Calls for action after UVF flags erected again at Cantrell Close
THERE were calls last night for "firm action" to remove UVF flags erected in a shared housing development in south Belfast.
The paramilitary flags, along with Union and other flags, appeared in Cantrell Close off the Ravenhill Road.
It is the third year in a row that flags at the mixed development, which was part of the Stormont Executive’s ‘Together Building a United Community’ programme, have caused controversy.
Two years ago, there was an outcry when UVF flags appeared outside houses, with a number of Catholic families subsequently leaving after receiving threats.
Last year UVF flags were erected on lamp posts in the nearby Ravenhill Road and Ravenhill Avenue areas, while banners appeared at Cantrell Close depicting republican attacks during the Troubles.
There have also been calls recently to remove flags and banners flying in mixed areas in support of 'Soldier F' facing prosecution over Bloody Sunday killings, including a banner across Lisburn Road in south Belfast.
Alliance councillor Michael Long last night said it was "totally unacceptable that any flags are flying from lampposts and in this case, it is particularly disturbing it is paramilitary flags".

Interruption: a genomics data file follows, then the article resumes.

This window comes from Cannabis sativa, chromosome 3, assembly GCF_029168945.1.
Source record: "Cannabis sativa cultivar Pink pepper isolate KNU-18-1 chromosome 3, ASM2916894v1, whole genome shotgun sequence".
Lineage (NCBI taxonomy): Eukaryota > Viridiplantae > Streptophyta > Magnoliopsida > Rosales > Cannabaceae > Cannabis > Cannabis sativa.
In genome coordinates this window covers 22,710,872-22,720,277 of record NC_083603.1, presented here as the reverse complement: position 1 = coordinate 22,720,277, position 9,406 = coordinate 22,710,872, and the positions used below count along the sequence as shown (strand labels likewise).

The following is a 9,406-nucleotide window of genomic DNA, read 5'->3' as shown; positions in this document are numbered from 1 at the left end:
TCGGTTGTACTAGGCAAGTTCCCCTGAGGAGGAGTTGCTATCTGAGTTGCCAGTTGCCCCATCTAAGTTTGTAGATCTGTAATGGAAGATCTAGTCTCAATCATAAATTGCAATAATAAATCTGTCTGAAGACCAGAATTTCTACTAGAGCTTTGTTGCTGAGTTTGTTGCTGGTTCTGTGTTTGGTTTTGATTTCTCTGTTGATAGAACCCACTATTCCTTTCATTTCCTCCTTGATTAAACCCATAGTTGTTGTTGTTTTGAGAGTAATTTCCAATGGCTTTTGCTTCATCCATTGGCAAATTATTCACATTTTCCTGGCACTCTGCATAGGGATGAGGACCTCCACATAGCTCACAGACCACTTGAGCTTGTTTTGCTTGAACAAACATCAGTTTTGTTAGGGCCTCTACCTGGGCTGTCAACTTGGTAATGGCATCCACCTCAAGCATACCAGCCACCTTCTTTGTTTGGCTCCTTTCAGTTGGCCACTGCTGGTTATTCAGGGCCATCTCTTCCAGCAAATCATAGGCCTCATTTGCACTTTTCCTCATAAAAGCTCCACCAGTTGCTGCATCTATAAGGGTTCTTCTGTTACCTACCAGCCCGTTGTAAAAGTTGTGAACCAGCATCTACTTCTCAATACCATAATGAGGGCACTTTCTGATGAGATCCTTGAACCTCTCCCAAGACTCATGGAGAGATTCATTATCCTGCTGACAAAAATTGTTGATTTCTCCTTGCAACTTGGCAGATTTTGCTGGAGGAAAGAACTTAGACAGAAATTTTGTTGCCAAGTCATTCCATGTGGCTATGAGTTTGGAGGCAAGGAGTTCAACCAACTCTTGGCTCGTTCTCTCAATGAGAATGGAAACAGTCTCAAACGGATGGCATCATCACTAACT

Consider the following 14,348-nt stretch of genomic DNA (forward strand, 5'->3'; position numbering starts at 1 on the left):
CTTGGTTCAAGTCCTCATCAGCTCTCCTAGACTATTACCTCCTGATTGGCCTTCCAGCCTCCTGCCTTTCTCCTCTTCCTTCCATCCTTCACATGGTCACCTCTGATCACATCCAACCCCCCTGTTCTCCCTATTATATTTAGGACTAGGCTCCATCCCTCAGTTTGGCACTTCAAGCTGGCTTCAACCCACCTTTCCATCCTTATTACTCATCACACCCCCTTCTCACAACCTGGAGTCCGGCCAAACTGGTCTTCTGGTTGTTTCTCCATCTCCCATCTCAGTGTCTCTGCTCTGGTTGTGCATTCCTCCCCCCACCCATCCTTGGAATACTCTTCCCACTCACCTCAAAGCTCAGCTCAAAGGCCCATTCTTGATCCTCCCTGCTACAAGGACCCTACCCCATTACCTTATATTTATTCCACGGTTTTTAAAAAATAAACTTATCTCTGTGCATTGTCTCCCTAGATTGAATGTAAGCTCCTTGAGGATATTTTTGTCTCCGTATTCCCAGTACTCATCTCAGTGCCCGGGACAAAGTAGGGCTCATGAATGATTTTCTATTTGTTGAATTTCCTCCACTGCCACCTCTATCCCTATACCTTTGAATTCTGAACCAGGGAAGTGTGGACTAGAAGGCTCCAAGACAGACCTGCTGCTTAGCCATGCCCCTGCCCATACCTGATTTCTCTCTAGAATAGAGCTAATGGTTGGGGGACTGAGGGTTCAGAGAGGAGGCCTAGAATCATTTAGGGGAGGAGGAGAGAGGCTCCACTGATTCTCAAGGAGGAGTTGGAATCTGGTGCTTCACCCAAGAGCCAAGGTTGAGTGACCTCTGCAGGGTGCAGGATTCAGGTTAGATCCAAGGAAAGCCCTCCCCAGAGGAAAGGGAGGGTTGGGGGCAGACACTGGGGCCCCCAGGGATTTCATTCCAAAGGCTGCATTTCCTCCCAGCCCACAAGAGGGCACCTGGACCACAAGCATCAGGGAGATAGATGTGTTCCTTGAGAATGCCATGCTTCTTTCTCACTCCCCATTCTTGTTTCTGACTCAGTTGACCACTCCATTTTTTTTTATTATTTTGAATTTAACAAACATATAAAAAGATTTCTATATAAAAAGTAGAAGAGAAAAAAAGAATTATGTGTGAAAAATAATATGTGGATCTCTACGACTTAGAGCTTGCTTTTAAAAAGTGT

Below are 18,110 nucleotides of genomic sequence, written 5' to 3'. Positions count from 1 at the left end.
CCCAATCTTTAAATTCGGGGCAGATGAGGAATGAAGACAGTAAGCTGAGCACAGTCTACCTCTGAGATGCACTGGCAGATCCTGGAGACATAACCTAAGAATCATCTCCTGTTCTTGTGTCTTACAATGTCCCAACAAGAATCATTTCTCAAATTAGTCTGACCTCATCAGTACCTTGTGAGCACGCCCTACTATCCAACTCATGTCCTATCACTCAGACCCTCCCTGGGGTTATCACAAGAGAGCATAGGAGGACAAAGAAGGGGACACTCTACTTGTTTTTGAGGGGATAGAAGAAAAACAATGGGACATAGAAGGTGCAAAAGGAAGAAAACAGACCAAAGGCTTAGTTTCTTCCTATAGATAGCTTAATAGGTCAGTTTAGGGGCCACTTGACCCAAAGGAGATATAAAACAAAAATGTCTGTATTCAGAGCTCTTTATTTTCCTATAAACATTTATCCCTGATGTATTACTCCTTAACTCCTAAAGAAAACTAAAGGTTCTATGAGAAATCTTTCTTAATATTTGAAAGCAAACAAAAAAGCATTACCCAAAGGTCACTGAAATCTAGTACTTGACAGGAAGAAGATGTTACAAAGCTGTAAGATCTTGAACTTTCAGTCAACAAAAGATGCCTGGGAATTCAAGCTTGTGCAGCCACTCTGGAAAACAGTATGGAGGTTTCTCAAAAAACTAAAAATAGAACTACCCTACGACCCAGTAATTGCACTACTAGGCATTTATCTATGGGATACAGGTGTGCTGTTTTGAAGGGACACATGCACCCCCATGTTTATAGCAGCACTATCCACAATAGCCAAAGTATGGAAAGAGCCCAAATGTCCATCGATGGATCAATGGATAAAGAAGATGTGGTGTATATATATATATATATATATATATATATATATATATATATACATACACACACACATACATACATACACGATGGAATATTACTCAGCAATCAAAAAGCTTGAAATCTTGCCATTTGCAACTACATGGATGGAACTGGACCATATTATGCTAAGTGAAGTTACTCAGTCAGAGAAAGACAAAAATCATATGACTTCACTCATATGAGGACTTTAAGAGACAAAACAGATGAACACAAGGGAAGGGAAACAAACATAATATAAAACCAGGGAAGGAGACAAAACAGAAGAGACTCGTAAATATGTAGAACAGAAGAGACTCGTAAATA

"This is now the third year in a row there has been an attempt to intimidate those who want to live in a shared neighbourhood," he said.
"This is totally unacceptable. I would like to see enforcement action being taken and the flags removed.
"My party colleagues have met with police and the Department for Infrastructure in the past week to ask them to take firm action against the flags and unauthorised banners right across Belfast."
SDLP councillor Séamas de Faoite said it was "deeply concerning that we are going to spend another summer arguing about flags and particularly paramilitary flags and banners, bringing a much more sinister element to the usual marking out of territory".
"Whether it is (IRA) D Company flags on the Falls Road or UVF flags in east Belfast, no paramilitary symbols should be acceptable and I would call on all political leaders in south Belfast to endorse the taking down of these paramilitary flags by the Department for Infrastructure."
Sinn Féin assembly member Mairtin Ó Muilleoir said the flags "serve only to intimidate and divide our community"
"While the police fail to act, the reality is that they know this marking out of territory has the support of paramilitary groups in south and east Belfast," he said.
"Indeed, the main reason the Department of Infrastructure gives for not removing flags and banners from its property is fear of paramilitaries."
He added: "There can be no turning back the clock in Belfast. Those who believe in shared, inclusive and diverse Belfast will not be pushed back into the dark days of division by yesterday’s men and women."